As bright as the future looks for a regulated cannabis market in California, the young industry is already seeing some of the hiccups that can come with a new law.
Despite both medical and adult-use cannabis becoming legal in California at the beginning of this year, many cities, towns, and counties have put knee-jerk reactions in place banning cannabis dispensaries and deliveries at the local level. Sure, the major Californian markets have access to cannabis, but (as the LA Times pointed out last week) cannabis isn’t really legal unless people can actually access it.
With approximately half of the state’s population living in areas where cannabis cannot be purchased and/or delivered, it’s left many consumers driving extended distances to be able to legally purchase products. Although it may not seem like a major difference from a “dry” county or city banning the sales of alcohol, patients in need of cannabis for its medicinal qualities shouldn’t have to drive 60 miles — or even at all — in order to pick up their medicine.
By banning sales or deliveries in their domains, cities and counties are effectively punishing their residents with medical cannabis needs, which shouldn’t sit well with anyone. Thankfully, the Bureau of Cannabis Control (BCC) is working on a new regulation to permit cannabis delivery to any private address in the state regardless of city or county laws against actual dispensaries in their jurisdictions. This is a great idea, as it’s hard to imagine city governments preventing citizens access to other healthcare — which is how medical cannabis should be considered.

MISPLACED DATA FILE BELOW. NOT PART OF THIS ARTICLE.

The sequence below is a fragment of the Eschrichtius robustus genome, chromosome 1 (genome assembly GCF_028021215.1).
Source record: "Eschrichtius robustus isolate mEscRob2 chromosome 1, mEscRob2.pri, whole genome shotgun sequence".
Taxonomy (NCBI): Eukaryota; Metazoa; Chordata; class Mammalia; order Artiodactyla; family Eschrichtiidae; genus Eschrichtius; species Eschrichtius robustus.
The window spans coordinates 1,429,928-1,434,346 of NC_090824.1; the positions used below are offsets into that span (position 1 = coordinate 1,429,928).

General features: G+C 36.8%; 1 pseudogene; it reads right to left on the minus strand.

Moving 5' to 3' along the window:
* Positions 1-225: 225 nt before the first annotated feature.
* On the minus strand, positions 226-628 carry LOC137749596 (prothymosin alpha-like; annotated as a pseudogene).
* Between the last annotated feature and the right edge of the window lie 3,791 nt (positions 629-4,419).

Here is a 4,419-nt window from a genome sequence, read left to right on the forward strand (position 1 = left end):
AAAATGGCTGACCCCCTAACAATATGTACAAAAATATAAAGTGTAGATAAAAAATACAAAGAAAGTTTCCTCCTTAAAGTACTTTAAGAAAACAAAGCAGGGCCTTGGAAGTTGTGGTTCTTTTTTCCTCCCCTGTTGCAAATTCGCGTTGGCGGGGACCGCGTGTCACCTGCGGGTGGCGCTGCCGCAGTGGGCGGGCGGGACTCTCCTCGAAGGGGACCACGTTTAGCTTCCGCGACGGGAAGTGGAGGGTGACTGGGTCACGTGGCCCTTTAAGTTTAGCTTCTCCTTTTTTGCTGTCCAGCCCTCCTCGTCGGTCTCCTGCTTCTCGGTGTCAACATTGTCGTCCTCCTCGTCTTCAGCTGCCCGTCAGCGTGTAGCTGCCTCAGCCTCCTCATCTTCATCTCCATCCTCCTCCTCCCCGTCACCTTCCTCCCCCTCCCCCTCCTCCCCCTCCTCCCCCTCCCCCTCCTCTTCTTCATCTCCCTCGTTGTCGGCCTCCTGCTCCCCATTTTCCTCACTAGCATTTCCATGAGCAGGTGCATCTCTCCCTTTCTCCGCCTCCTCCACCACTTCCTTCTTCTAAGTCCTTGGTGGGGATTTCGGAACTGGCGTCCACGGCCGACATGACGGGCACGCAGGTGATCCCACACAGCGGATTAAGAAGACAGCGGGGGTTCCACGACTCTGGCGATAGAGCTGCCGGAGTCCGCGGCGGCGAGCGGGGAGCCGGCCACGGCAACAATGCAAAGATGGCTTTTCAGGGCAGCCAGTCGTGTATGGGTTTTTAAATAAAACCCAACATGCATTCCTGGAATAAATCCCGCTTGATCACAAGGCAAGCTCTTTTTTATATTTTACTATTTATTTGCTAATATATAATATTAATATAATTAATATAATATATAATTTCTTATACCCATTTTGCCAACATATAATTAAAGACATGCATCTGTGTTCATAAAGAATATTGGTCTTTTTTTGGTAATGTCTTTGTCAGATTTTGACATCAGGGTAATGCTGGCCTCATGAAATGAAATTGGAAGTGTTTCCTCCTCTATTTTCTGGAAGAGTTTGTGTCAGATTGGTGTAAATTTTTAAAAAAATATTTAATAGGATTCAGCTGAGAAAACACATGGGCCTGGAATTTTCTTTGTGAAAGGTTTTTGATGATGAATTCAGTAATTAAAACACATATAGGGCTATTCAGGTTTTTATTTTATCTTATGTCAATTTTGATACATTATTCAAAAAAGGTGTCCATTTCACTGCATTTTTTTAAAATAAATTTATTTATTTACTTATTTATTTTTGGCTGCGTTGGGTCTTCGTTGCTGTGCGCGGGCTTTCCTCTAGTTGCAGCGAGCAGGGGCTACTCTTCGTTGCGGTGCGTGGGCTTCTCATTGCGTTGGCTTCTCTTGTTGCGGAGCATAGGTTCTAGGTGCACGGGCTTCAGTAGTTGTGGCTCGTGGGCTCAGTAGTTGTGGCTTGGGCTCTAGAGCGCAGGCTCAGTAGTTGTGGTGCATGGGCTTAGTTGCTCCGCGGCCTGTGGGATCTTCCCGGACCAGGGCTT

For that reason, our pharmaceutical division is currently being developed to primarily follow a delivery-based model, as having to find a suitable dispensary should not be a requirement for obtaining professional-grade medicine. Until the dust settles around the growing cannabis industry, consumers in need of their doses should not be punished for their neighborhood having an outdated outlook on their medicine.